Standing Committee on Finance
Monday, May 28, 2012
The Chair (Mr. James Rajotte (Edmonton
Icall this meeting to order. This is the 62nd meeting of the StandingCommittee on Finance. The orders of the day are pursuant to theorder of reference of Monday, May 14, 2012. We are continuing our study of Bill C-38, An Act to implement certain provisions of the budget tabled in Parliament on March 29, 2012 and other measures.Colleagues, as you know, we are continuing with part 4. We arestarting with division 31.We have officials with us from Transport Canada to discussdivision 31.If you'd like, you can give us an overview of this specific section,and then we'll have questions from the members on it.
Ms. Karen Swol (Director, Program Management, Rail Safety,Department of Transport):
Good afternoon. I'm Karen Swol fromTransport Canada.The amendment we're going to present to you is on the RailwaySafety Act. It's division 31, part 4. The amendment to the RailwaySafety Act is as a result of a DRAP initiative from budget 2012,which reduced funding to the grade crossing improvement program.The grade crossing improvement program provides funding torailways and road authorities to make improvements to federalrailway crossings across Canada. The reduction involves reducingthe federal contribution portion from 80% funding to 50% funding.In order not to download additional costs to the road authorities,which are provinces and municipalities, the following amendmentsto the Railway Safety Act are being proposed.The first amendment, which is in subclause 484(1) is anamendment that limits the amount that the Canadian TransportationAgency can apportion to road authorities to a maximum of 12.5% of the construction and alteration costs. This is traditionally what the provinces and municipalities have paid in the past.The second amendment, which is subclause 484(2), provides theGovernor in Council with the regulation-making power to exempt any railway work, or any person or railway company, or any groupor class of persons or railway companies, from the first proposedamendment.The remaining clauses, numbers 485 and 486, are administrativein nature. Clause 485 includes the regulation under proposedsubsection 50(1), which includes a list of the regulations under theRailway Safety Act, and clause 486 is a coming-into-force clause.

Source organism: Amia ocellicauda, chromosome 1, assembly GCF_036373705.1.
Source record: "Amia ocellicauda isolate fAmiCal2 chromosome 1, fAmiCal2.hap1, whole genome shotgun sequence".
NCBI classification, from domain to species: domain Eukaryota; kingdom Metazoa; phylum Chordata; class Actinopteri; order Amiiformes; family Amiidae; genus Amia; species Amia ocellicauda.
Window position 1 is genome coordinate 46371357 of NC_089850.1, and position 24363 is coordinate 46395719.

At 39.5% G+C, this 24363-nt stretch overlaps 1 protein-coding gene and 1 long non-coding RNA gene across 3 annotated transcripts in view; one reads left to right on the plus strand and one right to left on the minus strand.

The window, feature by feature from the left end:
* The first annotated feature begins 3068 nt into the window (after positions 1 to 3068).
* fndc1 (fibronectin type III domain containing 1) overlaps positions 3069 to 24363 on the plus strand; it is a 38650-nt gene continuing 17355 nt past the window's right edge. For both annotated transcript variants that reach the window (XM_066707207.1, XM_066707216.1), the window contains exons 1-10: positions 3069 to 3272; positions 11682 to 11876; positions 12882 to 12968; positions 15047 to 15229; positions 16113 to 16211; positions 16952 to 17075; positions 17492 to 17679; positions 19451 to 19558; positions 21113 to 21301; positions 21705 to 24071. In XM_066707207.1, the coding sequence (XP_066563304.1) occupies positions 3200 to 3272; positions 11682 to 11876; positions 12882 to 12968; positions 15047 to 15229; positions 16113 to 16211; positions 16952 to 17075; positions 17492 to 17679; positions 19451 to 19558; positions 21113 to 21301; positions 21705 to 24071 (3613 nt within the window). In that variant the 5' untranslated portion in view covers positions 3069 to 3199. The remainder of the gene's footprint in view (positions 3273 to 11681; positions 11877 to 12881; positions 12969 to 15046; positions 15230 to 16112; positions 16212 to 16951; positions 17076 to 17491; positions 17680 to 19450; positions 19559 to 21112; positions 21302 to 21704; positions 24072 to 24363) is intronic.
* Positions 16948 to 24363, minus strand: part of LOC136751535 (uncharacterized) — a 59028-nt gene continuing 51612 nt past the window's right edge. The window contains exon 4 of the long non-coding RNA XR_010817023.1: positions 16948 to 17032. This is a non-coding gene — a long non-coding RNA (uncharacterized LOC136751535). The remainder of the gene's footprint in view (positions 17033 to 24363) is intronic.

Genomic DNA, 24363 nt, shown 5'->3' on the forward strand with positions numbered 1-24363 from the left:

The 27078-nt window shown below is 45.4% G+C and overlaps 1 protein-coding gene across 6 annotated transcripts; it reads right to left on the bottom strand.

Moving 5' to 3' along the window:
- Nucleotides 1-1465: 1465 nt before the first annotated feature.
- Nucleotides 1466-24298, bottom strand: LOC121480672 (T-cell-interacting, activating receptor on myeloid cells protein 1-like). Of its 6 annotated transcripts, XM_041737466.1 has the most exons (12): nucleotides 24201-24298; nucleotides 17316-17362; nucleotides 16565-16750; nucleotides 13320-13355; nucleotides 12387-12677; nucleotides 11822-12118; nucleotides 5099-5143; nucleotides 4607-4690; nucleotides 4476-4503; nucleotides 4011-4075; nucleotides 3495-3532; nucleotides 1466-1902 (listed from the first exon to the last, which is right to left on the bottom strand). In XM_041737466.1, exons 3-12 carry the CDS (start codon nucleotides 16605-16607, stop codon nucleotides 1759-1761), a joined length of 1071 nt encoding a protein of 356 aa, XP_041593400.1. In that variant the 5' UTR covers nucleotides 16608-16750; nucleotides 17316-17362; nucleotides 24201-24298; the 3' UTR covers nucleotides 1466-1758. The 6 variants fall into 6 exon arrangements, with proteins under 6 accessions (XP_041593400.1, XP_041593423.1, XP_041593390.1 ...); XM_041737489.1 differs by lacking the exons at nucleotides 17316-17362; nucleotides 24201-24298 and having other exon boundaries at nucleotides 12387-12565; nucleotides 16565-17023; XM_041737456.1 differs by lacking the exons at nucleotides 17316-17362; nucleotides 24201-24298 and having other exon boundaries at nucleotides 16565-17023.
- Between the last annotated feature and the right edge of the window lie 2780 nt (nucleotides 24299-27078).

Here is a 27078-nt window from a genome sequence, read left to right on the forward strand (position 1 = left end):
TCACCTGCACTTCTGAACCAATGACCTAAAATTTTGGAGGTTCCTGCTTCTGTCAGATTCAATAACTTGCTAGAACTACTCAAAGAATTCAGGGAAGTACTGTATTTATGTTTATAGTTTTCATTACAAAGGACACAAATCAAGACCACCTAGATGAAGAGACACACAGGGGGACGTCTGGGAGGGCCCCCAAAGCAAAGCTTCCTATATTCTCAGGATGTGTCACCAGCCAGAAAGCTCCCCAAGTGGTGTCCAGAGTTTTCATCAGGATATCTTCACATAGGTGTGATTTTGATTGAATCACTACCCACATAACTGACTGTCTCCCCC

Thanks for your presentation.We'll have questions from members.We'll start with Ms. Nash.
Ms. Peggy Nash (Parkdale
High Park, NDP):
I'll defer to Mr.Marston.
Mr. Wayne Marston (Hamilton East
Stoney Creek, NDP):
Thank you, Mr. Chair.I had the good fortune early in my career of being a signalmaintainer on the CNR, so I installed a lot of miles of crossing protection, for about a six-year period.In the past one of the problems we had with level crossings wasthe accidents on them. You had to have a certain body count beforethey would actually invest in those crossings. It was a hugeinvestment in those days for the municipality.What I'm hearing is that now we're reducing the share of the cost that the federal government would have.
Ms. Karen Swol:
Mr. Wayne Marston:
Has anybody done any assessing or been indialogue with either the provinces or the municipalities or the citiesas to the impact on their ability to do the upgrades? With the trains asfast as they are today, and traffic.... To be quite frank, the peopletoday are not paying attention as much as they once did, so there's ahigher risk in my opinion.I had a crossing called Thorold Stone Road, in Niagara Falls.There were four people killed at that crossing in 11 months simply because they were in a rush. They were in a tourist area.My concern is whether there has been an assessment of any sort on the impact of this.
Ms. Karen Swol:
Prior to the DRAP initiative there wasn't, because the initiatives under the DRAP were secret. Since this hasnow been produced in the budget, we have informed thestakeholders and we're assessing feedback at this point.1